How to get from the 8 Car Rut to 20…
As the 8 car guy my first 5 years, I would have immediately laughed this off and started explaining why you can’t.
My response would have included the same things we hear from salespeople today who were never trained, or worse, were trained on the same sales prevention skills and techniques I learned my first 5 years in sales.
Some of my responses would have been…
• People who sell more than 10 or 12 have an advantage:
You have to be that ‘everybody’s favorite’ type of person they love to talk to, and that’s not me.
You have to be the manager’s favorite – they take deals for them they won’t take for me.
You have to kiss up and get all the house deals, either that or be a friend or relative, and I’m neither.
You just have to be lucky.
And every day we hear people say it’s impossible, even those who work with salespeople who sell 20 or 30.
• And even more common because every person goes online before they buy; you can’t sell more because everybody knows the best price and that’s all people care about.
On this price stuff, I can’t help but laugh every time I hear that, because we all said the exact same thing.
Every dealership I worked for ran full page ads, dealership windows were painted with, “Pile ‘em deep – sell ‘em cheap” signs, and every vehicle had a discount painted on the windshield, and a ‘red tag special’ sign hanging from the rear view mirror.
Yet I can’t even remember a single person who actually bought an ugly car they didn’t like, that wouldn’t do what they needed it to do, just because it was cheap.
And if the dealership isn’t posting prices everywhere, most salespeople then and today are either…
1. Allowing price to remain the focus:
When a customer asks the price, instead of just answering the question, “It’s just over 40” and moving on with a question like, “Were you looking for something mid-range like this or with more equipment?”…
Instead, they say, “It’s Forty-Two Thousand, Six Hundred Dollars – what were you planning to spend?” and it’s downhill from there with ‘how much’ the customer will put down, payments they want, and what they owe and want for their trade.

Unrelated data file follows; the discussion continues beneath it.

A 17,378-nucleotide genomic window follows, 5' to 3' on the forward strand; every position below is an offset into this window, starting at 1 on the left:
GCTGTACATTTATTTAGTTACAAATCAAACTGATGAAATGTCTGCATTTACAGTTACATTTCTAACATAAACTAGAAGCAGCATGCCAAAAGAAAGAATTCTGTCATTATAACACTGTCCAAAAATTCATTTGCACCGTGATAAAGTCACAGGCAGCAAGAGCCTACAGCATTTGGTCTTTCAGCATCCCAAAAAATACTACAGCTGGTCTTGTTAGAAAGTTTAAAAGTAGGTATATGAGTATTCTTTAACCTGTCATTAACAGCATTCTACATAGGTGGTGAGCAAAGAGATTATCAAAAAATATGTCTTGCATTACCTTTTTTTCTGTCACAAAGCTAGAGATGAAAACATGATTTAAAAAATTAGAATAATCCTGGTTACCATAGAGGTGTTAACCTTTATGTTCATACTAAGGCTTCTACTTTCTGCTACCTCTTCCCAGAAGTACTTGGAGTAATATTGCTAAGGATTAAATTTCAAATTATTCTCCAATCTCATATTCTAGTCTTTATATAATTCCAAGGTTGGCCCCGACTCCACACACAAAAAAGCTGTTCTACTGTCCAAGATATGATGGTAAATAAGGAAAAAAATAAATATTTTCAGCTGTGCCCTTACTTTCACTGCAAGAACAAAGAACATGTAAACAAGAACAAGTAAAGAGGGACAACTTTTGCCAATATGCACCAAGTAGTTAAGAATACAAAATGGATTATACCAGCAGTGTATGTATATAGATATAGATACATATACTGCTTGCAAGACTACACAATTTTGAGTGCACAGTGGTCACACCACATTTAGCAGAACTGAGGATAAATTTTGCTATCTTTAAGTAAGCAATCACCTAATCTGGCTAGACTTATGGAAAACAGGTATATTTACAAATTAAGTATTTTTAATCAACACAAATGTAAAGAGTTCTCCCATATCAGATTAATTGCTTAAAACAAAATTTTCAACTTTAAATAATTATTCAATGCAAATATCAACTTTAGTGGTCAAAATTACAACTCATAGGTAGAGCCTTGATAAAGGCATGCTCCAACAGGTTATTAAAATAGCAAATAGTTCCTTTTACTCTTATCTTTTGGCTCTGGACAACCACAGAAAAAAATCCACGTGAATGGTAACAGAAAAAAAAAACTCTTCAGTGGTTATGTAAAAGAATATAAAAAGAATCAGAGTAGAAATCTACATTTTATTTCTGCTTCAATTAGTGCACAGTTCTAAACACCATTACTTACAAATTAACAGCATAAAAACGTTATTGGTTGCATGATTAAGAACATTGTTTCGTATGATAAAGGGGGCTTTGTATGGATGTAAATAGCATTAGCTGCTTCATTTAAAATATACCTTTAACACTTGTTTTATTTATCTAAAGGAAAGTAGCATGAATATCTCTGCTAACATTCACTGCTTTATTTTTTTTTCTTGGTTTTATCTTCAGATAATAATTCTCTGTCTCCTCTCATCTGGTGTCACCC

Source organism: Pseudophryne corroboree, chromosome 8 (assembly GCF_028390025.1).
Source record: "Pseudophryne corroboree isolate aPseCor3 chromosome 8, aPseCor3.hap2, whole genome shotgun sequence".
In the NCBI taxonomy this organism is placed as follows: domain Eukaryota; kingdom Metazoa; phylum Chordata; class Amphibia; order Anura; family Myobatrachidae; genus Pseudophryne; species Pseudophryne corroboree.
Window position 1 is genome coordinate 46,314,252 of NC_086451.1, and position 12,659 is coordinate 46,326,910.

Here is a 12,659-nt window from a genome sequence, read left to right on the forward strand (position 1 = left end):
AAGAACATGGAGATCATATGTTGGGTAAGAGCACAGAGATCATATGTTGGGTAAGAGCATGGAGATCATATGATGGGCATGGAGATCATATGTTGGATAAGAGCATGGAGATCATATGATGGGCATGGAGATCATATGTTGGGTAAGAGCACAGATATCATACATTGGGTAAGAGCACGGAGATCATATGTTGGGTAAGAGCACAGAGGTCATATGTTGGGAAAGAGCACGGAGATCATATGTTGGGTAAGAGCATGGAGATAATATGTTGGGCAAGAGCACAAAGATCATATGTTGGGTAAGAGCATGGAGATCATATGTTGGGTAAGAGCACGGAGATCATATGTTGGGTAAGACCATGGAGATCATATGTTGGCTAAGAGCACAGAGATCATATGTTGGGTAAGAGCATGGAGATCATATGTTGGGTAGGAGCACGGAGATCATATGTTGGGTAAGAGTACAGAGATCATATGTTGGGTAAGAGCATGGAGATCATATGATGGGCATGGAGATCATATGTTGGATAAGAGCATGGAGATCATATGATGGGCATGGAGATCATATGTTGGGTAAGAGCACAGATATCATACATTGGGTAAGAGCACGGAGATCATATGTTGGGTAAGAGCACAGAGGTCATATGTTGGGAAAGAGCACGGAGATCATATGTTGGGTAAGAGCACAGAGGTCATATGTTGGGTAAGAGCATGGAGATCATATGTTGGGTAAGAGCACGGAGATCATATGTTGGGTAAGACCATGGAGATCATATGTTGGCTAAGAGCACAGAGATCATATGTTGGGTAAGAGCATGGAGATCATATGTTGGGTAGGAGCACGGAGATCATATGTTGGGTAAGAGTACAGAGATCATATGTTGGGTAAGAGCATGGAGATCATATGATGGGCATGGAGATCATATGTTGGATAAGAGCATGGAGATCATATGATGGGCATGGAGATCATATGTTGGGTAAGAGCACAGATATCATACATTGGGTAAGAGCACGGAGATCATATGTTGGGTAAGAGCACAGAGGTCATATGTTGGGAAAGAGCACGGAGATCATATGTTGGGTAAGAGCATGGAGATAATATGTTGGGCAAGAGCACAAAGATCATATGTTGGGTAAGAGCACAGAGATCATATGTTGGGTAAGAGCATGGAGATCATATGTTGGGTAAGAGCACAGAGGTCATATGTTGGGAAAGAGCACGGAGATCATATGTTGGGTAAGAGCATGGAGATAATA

2. The salesperson starts on price.
I was taught to go straight to price, trade, down and payments. My managers didn’t want us to waste their time working deals if people couldn’t buy or weren’t ready to buy.
3. They treat each customer differently.
Sorry, it doesn’t work that way. The doctor buys cars and other big things just like her cousin who owns the car wash, and her brother the bartender do.
To get from 10 to 20, it’s a simple process. If you doubt it, go to JoeVerde.com and read the testimonials from salespeople who do it every month. They all say the same things…
A. Everybody is a buyer. “I assumed every person on the lot was a buyer.”
B. It isn’t about ‘Price’. “I learned how to handle price questions, and how to turn price objections into budget concerns.”
C. Selling ‘Process’. “I learned your 8 steps to the sale and follow them every time, with every customer.”
On changing from “I can’t”, to “Now I see how I can”, here’s a comment from a salesperson who did…
“When you spend 2 days with a trainer you can talk to and a group of salespeople from all over the U.S. and Canada, some who are selling over 20 a month, the goal to improve becomes way more realistic.”
You can increase your sales overnight if you’ll just, “Go to work to work!” and do those 3 things above.
Moving from 10 to 30 plus is just a step by step process. Just buckle down, learn more, follow the ABCs above, and make it happen.